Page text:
Climate

Catastrophic Flooding Sweeps Away Homes, Breaks Records

CREDIT: AP Photo/ Tamir Kalifa

Jake Navarro looks out over a flooded Onion Creek on Thursday Oct. 31, 2013 in Austin, Texas. The National Weather Service said more than a foot of rain fell in Central Texas, including up to 14 inches in Wimberley, since rainstorms began Wednesday.

Three people have been confirmed dead after record rainfall across the south-central United States led to flash flooding over the weekend across Texas and Oklahoma.

In Claremore, Oklahoma, a firefighter was killed early Sunday after he was swept away during a water rescue.

Another eight people, including three children, are missing after the Wimberley, Texas vacation house they were staying in was swept away during the flash floods. Three people are also missing in San Marcos, Texas.

The Blanco River in Wimberley rose to 41 feet — 28 feet above flood level and seven feet higher than the previously recorded record in 1928 — before the flood gauge washed out. The river reportedly rose 33 feet in just three hours.

“We do have whole streets that have maybe one or two houses left on them, and the rest are just slabs,” said Kharley Smith, emergency management coordinator in Hays County, Texas, CNN reported.

The area is not yet secure. Water-logged ground and high rivers and lakes mean even a couple of inches could spell more flooding for the area. The National Weather Service has issued a Flash Flood Watch from Monday to early Tuesday morning for most of South Central Texas. More thunderstorms, as well as tornados and “baseball-sized” hail, are predicted Monday across portions of central and eastern Texas and southern Oklahoma.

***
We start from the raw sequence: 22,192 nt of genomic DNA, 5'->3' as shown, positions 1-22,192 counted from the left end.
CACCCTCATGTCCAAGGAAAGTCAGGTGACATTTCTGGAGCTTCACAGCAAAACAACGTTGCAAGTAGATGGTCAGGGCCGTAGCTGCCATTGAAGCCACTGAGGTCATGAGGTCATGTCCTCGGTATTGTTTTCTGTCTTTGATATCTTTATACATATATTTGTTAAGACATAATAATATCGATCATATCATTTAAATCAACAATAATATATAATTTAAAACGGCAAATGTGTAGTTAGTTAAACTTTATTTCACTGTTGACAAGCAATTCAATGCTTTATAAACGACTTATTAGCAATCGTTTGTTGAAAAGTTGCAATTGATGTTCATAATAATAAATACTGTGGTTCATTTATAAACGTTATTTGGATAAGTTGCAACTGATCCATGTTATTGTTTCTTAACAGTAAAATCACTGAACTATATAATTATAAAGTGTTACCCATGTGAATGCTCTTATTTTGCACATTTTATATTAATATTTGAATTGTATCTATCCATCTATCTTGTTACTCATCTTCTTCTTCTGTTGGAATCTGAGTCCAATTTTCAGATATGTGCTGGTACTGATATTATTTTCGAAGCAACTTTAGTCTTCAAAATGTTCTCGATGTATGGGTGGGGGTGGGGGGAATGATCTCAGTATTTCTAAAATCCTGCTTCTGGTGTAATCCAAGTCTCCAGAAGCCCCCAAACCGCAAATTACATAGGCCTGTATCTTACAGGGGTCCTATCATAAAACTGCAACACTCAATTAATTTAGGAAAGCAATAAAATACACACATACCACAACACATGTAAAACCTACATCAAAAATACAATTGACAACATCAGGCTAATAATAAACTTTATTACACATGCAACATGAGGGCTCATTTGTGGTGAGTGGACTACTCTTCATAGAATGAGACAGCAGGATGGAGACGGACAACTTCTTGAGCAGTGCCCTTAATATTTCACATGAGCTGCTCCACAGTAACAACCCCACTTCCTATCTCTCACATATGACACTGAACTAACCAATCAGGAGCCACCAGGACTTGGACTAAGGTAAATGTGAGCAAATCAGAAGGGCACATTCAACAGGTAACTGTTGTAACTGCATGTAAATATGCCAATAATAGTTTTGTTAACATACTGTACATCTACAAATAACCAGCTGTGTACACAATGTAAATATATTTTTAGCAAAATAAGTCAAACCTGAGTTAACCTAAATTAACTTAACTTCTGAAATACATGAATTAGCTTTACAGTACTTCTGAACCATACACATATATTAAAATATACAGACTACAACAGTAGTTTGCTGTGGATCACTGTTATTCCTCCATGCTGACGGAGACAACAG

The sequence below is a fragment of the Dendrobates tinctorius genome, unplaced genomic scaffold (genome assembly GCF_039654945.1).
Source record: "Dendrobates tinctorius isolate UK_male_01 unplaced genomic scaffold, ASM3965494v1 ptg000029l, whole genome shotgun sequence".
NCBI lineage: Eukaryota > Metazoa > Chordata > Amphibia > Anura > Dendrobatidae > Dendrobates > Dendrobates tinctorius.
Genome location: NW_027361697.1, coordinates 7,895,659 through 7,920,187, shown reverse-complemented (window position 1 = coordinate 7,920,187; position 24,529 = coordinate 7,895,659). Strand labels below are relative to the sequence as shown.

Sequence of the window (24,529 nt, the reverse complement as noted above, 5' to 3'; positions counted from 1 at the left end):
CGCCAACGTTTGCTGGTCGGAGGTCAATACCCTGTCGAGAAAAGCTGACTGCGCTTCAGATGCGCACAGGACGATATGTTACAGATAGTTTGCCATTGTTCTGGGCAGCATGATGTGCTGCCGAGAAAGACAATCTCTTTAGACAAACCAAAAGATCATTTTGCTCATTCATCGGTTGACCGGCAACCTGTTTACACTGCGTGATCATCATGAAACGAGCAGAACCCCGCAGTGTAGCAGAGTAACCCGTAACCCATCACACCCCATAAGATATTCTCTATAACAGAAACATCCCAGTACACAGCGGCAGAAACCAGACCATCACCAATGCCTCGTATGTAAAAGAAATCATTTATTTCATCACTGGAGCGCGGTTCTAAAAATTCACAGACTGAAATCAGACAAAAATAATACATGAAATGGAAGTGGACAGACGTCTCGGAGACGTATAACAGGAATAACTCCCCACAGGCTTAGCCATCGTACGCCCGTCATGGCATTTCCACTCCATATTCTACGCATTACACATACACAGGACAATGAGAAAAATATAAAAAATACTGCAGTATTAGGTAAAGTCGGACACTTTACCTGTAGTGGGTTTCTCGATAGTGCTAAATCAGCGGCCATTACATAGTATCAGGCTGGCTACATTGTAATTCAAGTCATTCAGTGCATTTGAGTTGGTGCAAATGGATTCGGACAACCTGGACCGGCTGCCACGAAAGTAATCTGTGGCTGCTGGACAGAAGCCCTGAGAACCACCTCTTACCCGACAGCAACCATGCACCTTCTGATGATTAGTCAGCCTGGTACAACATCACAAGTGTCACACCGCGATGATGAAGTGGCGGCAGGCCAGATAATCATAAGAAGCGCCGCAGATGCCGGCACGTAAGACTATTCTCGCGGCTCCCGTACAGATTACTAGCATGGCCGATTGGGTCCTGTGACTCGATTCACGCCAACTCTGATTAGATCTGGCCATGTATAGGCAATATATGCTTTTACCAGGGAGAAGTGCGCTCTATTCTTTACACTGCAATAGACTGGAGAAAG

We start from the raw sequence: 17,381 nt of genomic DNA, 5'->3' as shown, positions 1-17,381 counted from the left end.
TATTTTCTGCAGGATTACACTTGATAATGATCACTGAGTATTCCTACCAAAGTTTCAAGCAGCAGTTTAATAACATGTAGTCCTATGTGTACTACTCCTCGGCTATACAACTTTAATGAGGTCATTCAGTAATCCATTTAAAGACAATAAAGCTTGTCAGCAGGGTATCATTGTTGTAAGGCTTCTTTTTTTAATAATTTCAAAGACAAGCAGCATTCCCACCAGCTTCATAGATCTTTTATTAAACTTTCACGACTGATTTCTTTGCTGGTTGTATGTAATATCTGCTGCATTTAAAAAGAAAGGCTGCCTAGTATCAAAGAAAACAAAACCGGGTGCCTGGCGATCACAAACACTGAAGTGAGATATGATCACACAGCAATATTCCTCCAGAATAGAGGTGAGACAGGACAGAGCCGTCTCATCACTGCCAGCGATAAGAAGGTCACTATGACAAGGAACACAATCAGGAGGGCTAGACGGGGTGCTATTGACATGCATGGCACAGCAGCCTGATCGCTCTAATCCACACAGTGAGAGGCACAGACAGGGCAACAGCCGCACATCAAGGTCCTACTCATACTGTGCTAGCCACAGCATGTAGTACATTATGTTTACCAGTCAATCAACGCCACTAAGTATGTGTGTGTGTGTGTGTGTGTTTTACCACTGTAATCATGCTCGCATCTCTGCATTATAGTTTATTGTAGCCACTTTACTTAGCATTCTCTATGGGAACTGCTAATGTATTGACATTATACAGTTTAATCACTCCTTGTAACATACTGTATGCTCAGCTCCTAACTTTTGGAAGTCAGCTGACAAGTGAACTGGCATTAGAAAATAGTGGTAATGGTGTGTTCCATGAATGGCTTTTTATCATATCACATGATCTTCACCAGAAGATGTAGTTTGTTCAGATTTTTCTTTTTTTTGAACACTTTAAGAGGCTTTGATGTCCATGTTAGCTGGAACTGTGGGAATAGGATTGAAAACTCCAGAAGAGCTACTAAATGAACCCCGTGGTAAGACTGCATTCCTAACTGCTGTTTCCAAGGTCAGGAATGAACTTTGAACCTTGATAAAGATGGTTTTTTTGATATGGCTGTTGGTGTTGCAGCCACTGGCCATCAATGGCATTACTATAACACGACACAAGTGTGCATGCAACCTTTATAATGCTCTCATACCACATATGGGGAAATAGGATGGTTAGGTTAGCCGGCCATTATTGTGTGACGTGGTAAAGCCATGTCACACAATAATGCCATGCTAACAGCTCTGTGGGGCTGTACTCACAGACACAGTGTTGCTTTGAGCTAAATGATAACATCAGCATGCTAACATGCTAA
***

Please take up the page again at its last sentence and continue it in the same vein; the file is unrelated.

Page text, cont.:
The rain comes at the end of a long period of drought in Texas. Just four years ago, nearly all of the state was in extreme drought. Then-Gov. Rick Perry told Texans to “pray for rain.” He renewed the state of emergency in 2013.

But after record-breaking rainfall this spring, no portion of Texas or Oklahoma was in extreme drought as of Thursday, according to the U.S. Drought Monitor.

Going from one extreme to another is a hallmark of climate change. Scientists predict more droughts in the coming decades, as well as more intense rainstorms. In the midwest, the number of storms that drop more than three inches of rain have increased by 50 percent, according to an analysis from the Rocky Mountain Institute.

Texas and Oklahoma both face intensifying drought and flooding, although politicians in both states have denied climate change. According to the Natural Resources Defense Council, Texas “has yet to formally address climate change preparedness” — one of only 12 states to not have taken any steps toward addressing the impacts of climate change on water resources.

“Between more intense rainstorms and sea level rise, flooding will only increase if we don’t address climate change,” according to the Natural Resources Defense Council.